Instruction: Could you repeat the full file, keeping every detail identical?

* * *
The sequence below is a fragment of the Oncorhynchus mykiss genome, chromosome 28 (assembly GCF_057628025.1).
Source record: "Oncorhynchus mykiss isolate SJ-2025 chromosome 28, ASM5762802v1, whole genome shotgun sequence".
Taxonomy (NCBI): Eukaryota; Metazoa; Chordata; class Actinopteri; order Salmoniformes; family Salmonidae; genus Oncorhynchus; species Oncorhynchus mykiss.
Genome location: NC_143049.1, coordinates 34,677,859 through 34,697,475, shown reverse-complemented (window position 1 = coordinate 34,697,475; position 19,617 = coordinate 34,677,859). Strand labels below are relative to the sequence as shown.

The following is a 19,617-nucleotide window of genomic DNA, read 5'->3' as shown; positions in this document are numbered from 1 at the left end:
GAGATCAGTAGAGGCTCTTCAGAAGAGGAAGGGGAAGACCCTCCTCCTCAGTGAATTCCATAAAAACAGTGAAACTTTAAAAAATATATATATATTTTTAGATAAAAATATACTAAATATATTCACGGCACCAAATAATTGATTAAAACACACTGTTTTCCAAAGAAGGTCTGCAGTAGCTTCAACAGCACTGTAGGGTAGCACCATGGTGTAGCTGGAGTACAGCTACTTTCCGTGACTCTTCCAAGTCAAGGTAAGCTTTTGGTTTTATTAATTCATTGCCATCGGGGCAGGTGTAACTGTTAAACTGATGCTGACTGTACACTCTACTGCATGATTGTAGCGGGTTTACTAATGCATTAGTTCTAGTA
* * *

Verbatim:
The sequence below is a fragment of the Oncorhynchus mykiss genome, chromosome 28 (assembly GCF_057628025.1).
Source record: "Oncorhynchus mykiss isolate SJ-2025 chromosome 28, ASM5762802v1, whole genome shotgun sequence".
Taxonomy (NCBI): Eukaryota; Metazoa; Chordata; class Actinopteri; order Salmoniformes; family Salmonidae; genus Oncorhynchus; species Oncorhynchus mykiss.
Genome location: NC_143049.1, coordinates 34,677,859 through 34,697,475, shown reverse-complemented (window position 1 = coordinate 34,697,475; position 19,617 = coordinate 34,677,859). Strand labels below are relative to the sequence as shown.

The following is a 19,617-nucleotide window of genomic DNA, read 5'->3' as shown; positions in this document are numbered from 1 at the left end:
GAGATCAGTAGAGGCTCTTCAGAAGAGGAAGGGGAAGACCCTCCTCCTCAGTGAATTCCATAAAAACAGTGAAACTTTAAAAAATATATATATATTTTTAGATAAAAATATACTAAATATATTCACGGCACCAAATAATTGATTAAAACACACTGTTTTCCAAAGAAGGTCTGCAGTAGCTTCAACAGCACTGTAGGGTAGCACCATGGTGTAGCTGGAGTACAGCTACTTTCCGTGACTCTTCCAAGTCAAGGTAAGCTTTTGGTTTTATTAATTCATTGCCATCGGGGCAGGTGTAACTGTTAAACTGATGCTGACTGTACACTCTACTGCATGATTGTAGCGGGTTTACTAATGCATTAGTTCTAGTA